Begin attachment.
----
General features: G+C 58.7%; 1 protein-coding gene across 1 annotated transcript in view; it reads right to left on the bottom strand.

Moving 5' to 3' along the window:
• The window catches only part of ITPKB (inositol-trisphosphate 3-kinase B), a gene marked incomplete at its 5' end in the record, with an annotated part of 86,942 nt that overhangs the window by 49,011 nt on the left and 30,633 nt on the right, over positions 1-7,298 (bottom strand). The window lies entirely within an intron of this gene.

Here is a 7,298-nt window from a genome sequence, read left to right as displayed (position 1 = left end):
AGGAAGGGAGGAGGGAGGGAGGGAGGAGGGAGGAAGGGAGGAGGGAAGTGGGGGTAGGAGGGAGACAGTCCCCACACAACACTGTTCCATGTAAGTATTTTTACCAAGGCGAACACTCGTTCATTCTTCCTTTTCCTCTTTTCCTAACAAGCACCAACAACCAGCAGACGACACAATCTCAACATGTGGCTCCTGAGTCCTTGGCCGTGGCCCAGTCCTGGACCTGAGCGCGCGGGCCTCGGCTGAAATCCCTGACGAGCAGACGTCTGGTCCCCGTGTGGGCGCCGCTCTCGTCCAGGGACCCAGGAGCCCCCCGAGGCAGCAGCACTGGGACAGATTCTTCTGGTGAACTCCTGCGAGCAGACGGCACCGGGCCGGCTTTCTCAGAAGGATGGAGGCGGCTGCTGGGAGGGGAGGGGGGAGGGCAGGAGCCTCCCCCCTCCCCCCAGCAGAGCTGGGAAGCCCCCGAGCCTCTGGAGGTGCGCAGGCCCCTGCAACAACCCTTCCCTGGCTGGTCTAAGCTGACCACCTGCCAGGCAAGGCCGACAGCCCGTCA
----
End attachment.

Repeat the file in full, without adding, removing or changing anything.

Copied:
General features: G+C 58.7%; 1 protein-coding gene across 1 annotated transcript in view; it reads right to left on the bottom strand.

Moving 5' to 3' along the window:
• The window catches only part of ITPKB (inositol-trisphosphate 3-kinase B), a gene marked incomplete at its 5' end in the record, with an annotated part of 86,942 nt that overhangs the window by 49,011 nt on the left and 30,633 nt on the right, over positions 1-7,298 (bottom strand). The window lies entirely within an intron of this gene.

Here is a 7,298-nt window from a genome sequence, read left to right as displayed (position 1 = left end):
AGGAAGGGAGGAGGGAGGGAGGGAGGAGGGAGGAAGGGAGGAGGGAAGTGGGGGTAGGAGGGAGACAGTCCCCACACAACACTGTTCCATGTAAGTATTTTTACCAAGGCGAACACTCGTTCATTCTTCCTTTTCCTCTTTTCCTAACAAGCACCAACAACCAGCAGACGACACAATCTCAACATGTGGCTCCTGAGTCCTTGGCCGTGGCCCAGTCCTGGACCTGAGCGCGCGGGCCTCGGCTGAAATCCCTGACGAGCAGACGTCTGGTCCCCGTGTGGGCGCCGCTCTCGTCCAGGGACCCAGGAGCCCCCCGAGGCAGCAGCACTGGGACAGATTCTTCTGGTGAACTCCTGCGAGCAGACGGCACCGGGCCGGCTTTCTCAGAAGGATGGAGGCGGCTGCTGGGAGGGGAGGGGGGAGGGCAGGAGCCTCCCCCCTCCCCCCAGCAGAGCTGGGAAGCCCCCGAGCCTCTGGAGGTGCGCAGGCCCCTGCAACAACCCTTCCCTGGCTGGTCTAAGCTGACCACCTGCCAGGCAAGGCCGACAGCCCGTCA